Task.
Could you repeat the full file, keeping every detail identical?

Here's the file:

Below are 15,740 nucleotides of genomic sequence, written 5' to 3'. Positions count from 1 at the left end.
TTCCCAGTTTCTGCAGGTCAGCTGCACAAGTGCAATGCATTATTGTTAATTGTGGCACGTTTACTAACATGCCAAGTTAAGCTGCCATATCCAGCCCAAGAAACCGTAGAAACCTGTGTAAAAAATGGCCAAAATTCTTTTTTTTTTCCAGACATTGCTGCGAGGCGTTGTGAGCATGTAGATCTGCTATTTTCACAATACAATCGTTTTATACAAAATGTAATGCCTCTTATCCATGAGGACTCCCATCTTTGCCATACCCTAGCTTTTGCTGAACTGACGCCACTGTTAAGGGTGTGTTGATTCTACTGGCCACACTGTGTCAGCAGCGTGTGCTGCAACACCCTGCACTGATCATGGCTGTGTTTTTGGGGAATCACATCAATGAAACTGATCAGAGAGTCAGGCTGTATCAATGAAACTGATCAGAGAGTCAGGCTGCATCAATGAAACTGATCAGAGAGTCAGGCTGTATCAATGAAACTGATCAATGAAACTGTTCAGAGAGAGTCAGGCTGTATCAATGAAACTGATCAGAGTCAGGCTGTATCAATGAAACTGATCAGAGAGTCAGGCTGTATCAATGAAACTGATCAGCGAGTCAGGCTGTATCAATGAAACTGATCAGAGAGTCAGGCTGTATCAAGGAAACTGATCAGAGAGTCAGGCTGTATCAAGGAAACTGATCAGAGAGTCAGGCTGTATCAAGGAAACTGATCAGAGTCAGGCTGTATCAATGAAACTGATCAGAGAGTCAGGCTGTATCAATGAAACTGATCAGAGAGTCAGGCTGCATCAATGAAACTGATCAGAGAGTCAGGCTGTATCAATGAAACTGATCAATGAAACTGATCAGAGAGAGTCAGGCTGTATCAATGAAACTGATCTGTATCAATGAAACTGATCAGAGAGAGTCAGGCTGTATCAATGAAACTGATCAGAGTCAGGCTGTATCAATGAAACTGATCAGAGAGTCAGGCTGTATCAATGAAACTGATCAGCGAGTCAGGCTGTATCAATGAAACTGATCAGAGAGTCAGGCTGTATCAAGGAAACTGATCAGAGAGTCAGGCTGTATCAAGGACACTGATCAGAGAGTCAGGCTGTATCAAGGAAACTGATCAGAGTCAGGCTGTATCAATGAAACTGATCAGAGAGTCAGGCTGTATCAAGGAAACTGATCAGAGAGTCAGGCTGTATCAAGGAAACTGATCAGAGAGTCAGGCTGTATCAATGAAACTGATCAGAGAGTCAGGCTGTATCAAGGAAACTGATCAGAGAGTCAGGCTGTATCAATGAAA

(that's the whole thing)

Below are 15,740 nucleotides of genomic sequence, written 5' to 3'. Positions count from 1 at the left end.
TTCCCAGTTTCTGCAGGTCAGCTGCACAAGTGCAATGCATTATTGTTAATTGTGGCACGTTTACTAACATGCCAAGTTAAGCTGCCATATCCAGCCCAAGAAACCGTAGAAACCTGTGTAAAAAATGGCCAAAATTCTTTTTTTTTTCCAGACATTGCTGCGAGGCGTTGTGAGCATGTAGATCTGCTATTTTCACAATACAATCGTTTTATACAAAATGTAATGCCTCTTATCCATGAGGACTCCCATCTTTGCCATACCCTAGCTTTTGCTGAACTGACGCCACTGTTAAGGGTGTGTTGATTCTACTGGCCACACTGTGTCAGCAGCGTGTGCTGCAACACCCTGCACTGATCATGGCTGTGTTTTTGGGGAATCACATCAATGAAACTGATCAGAGAGTCAGGCTGTATCAATGAAACTGATCAGAGAGTCAGGCTGCATCAATGAAACTGATCAGAGAGTCAGGCTGTATCAATGAAACTGATCAATGAAACTGTTCAGAGAGAGTCAGGCTGTATCAATGAAACTGATCAGAGTCAGGCTGTATCAATGAAACTGATCAGAGAGTCAGGCTGTATCAATGAAACTGATCAGCGAGTCAGGCTGTATCAATGAAACTGATCAGAGAGTCAGGCTGTATCAAGGAAACTGATCAGAGAGTCAGGCTGTATCAAGGAAACTGATCAGAGAGTCAGGCTGTATCAAGGAAACTGATCAGAGTCAGGCTGTATCAATGAAACTGATCAGAGAGTCAGGCTGTATCAATGAAACTGATCAGAGAGTCAGGCTGCATCAATGAAACTGATCAGAGAGTCAGGCTGTATCAATGAAACTGATCAATGAAACTGATCAGAGAGAGTCAGGCTGTATCAATGAAACTGATCTGTATCAATGAAACTGATCAGAGAGAGTCAGGCTGTATCAATGAAACTGATCAGAGTCAGGCTGTATCAATGAAACTGATCAGAGAGTCAGGCTGTATCAATGAAACTGATCAGCGAGTCAGGCTGTATCAATGAAACTGATCAGAGAGTCAGGCTGTATCAAGGAAACTGATCAGAGAGTCAGGCTGTATCAAGGACACTGATCAGAGAGTCAGGCTGTATCAAGGAAACTGATCAGAGTCAGGCTGTATCAATGAAACTGATCAGAGAGTCAGGCTGTATCAAGGAAACTGATCAGAGAGTCAGGCTGTATCAAGGAAACTGATCAGAGAGTCAGGCTGTATCAATGAAACTGATCAGAGAGTCAGGCTGTATCAAGGAAACTGATCAGAGAGTCAGGCTGTATCAATGAAA